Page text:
Embarked on a career as one of AsiaSat’s very first recruited satellite engineers, Fred is now leading teams of satellite operations, satellite engineering, and earth station and infrastructure engineers 7x24 looking after a fleet of 7 operational satellites and Tai Po Earth Station which is equipped with TT&C and teleport facilities.
Q: Fred, before you undertook your current role as the Vice President of Technical Operations, you were one of the few colleagues who wore several hats – from IT, orbital analysis, to satellite operation and earth station management. Which function would you like most or find it more challenging?
A: 30 years ago when AsiaSat was set up, I was employed as an orbital analyst responsible for satellite station-keeping. This job gave me the opportunity to understand the profound knowledge about space and my job was “On top of the world”.
As AsiaSat was a very young company in the early 90s, everyone wore several hats. Due to my computer science background, I started to pick up the responsibility to set up the company’s first computer network, file and print server, e-mail server, firewall and other IT gears. With many late nights and overnights debugging and troubleshooting, it was fun. It was also a perfect job for a young and energetic guy who had more energy than he needed. The most valuable return of my IT life was that I got to know everyone in the company when I was managing the IT help desk.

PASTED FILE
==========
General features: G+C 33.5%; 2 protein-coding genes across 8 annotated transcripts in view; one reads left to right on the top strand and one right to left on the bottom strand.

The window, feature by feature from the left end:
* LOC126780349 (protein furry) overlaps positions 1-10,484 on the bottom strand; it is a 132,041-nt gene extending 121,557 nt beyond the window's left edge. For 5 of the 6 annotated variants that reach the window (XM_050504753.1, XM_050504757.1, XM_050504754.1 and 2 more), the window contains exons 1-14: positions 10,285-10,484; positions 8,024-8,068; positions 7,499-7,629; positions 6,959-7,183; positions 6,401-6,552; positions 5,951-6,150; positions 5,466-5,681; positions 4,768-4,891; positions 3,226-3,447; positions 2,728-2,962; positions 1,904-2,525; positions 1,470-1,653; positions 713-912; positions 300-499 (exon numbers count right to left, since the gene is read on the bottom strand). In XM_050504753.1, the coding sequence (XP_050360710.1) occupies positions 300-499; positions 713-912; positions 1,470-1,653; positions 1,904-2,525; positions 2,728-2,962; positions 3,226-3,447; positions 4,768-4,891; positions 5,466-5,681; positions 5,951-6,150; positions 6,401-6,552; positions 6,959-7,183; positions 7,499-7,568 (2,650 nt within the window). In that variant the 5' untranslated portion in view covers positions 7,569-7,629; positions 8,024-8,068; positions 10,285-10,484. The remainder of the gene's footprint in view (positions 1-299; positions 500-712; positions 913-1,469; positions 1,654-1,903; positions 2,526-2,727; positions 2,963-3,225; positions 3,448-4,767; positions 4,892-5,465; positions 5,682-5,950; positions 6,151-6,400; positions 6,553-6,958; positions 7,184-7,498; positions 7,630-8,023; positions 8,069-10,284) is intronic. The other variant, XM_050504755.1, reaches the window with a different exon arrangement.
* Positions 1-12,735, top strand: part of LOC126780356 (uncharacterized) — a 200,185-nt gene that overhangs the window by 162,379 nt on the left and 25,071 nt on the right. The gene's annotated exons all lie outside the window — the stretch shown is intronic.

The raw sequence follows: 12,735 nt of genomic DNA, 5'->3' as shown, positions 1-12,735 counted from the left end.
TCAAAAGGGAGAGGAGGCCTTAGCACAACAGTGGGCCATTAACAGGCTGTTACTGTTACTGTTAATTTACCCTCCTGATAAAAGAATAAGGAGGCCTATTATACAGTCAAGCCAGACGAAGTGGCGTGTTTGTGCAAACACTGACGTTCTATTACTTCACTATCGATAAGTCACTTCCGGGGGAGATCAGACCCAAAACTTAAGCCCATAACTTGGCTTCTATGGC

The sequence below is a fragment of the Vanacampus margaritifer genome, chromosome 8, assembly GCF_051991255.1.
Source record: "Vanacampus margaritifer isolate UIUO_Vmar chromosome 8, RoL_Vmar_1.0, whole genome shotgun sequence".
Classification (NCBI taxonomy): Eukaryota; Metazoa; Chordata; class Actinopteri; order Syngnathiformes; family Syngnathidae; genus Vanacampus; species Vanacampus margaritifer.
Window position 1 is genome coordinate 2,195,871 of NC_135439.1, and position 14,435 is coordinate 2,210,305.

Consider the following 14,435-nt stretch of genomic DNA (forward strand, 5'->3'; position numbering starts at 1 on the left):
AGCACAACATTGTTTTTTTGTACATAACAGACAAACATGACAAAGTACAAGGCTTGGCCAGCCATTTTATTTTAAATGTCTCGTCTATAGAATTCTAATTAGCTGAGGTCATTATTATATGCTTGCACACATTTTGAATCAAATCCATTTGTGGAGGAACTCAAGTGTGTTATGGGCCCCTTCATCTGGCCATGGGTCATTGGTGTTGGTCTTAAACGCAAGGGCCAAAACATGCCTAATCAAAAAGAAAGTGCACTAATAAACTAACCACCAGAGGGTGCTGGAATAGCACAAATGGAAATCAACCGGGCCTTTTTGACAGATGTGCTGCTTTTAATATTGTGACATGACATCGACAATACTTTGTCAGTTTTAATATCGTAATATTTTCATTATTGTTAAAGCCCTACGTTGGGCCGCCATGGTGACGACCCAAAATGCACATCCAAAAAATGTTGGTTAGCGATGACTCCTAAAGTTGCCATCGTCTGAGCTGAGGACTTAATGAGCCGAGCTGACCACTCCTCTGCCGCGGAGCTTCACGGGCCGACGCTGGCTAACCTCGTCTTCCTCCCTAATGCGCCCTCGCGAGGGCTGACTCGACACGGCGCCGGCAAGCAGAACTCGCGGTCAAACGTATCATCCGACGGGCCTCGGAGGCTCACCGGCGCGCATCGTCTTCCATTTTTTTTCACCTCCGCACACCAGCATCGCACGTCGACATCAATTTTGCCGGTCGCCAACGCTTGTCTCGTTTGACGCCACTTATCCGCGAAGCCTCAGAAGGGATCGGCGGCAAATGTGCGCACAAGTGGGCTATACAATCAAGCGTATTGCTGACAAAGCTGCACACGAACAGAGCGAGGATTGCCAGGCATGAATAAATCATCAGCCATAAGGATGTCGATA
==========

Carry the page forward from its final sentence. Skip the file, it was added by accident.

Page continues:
Today, my challenges are also multitasking - looking after a fleet of satellites, ensuring the earth station facilities are always ready for service, understanding the importance of teamwork and staff training, and growing high calibrated employees, as after all it is people who make the satellite and business running.
Fred (front row, second from right) with the 1st generation Operations Team and former CEO Terry Seddon. Standing on the right of Fred was Annie, Hong Kong’s very first female satellite controller
Q: You once said your greatest inspiration is from your university mathematics professor telling you to challenge yourself and always follow your passions. What was your greatest passion when you joined AsiaSat 30 years ago? Does this passion change over time?
A: My passion has not changed, I still love to explore new technologies and accept new challenges. AsiaSat launches a new satellite every 3 to 4 years. As each satellite programme has its unique challenge, we are all very excited about every single satellite mission, and every launch gives us very special experience. All these demanding tasks and excitements from growing and looking after our satellite fleet continue to fuel my passion.
I am truly thankful to those whom I have worked together all these years, spending many long days and late nights with, either to meet a deadline, to fix some bugs or to improve on certain procedures. All these discussions or even debates or arguments have inspired me to look at things differently, making my work life even more colourful.